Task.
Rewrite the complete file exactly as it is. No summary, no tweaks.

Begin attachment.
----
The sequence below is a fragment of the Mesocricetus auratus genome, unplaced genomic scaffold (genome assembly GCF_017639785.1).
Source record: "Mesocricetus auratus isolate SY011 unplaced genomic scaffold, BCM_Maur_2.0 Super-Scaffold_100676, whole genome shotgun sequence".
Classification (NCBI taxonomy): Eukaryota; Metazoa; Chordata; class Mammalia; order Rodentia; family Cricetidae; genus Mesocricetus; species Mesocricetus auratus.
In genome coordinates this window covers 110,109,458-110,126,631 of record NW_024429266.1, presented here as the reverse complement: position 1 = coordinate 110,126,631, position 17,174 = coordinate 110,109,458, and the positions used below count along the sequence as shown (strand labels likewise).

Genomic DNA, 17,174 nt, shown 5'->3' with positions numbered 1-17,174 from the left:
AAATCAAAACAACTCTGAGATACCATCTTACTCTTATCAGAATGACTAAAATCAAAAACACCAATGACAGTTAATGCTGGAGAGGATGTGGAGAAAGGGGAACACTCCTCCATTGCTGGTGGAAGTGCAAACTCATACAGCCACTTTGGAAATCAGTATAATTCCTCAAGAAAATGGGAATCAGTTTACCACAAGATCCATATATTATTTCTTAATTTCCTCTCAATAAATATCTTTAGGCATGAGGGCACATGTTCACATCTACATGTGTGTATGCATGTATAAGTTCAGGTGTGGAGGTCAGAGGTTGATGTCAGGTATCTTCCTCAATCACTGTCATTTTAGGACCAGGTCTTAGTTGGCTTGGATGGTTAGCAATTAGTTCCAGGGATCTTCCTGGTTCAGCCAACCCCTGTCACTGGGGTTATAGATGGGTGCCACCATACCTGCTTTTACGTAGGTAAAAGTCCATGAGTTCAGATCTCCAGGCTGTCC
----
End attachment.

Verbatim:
The sequence below is a fragment of the Mesocricetus auratus genome, unplaced genomic scaffold (genome assembly GCF_017639785.1).
Source record: "Mesocricetus auratus isolate SY011 unplaced genomic scaffold, BCM_Maur_2.0 Super-Scaffold_100676, whole genome shotgun sequence".
Classification (NCBI taxonomy): Eukaryota; Metazoa; Chordata; class Mammalia; order Rodentia; family Cricetidae; genus Mesocricetus; species Mesocricetus auratus.
In genome coordinates this window covers 110,109,458-110,126,631 of record NW_024429266.1, presented here as the reverse complement: position 1 = coordinate 110,126,631, position 17,174 = coordinate 110,109,458, and the positions used below count along the sequence as shown (strand labels likewise).

Genomic DNA, 17,174 nt, shown 5'->3' with positions numbered 1-17,174 from the left:
AAATCAAAACAACTCTGAGATACCATCTTACTCTTATCAGAATGACTAAAATCAAAAACACCAATGACAGTTAATGCTGGAGAGGATGTGGAGAAAGGGGAACACTCCTCCATTGCTGGTGGAAGTGCAAACTCATACAGCCACTTTGGAAATCAGTATAATTCCTCAAGAAAATGGGAATCAGTTTACCACAAGATCCATATATTATTTCTTAATTTCCTCTCAATAAATATCTTTAGGCATGAGGGCACATGTTCACATCTACATGTGTGTATGCATGTATAAGTTCAGGTGTGGAGGTCAGAGGTTGATGTCAGGTATCTTCCTCAATCACTGTCATTTTAGGACCAGGTCTTAGTTGGCTTGGATGGTTAGCAATTAGTTCCAGGGATCTTCCTGGTTCAGCCAACCCCTGTCACTGGGGTTATAGATGGGTGCCACCATACCTGCTTTTACGTAGGTAAAAGTCCATGAGTTCAGATCTCCAGGCTGTCC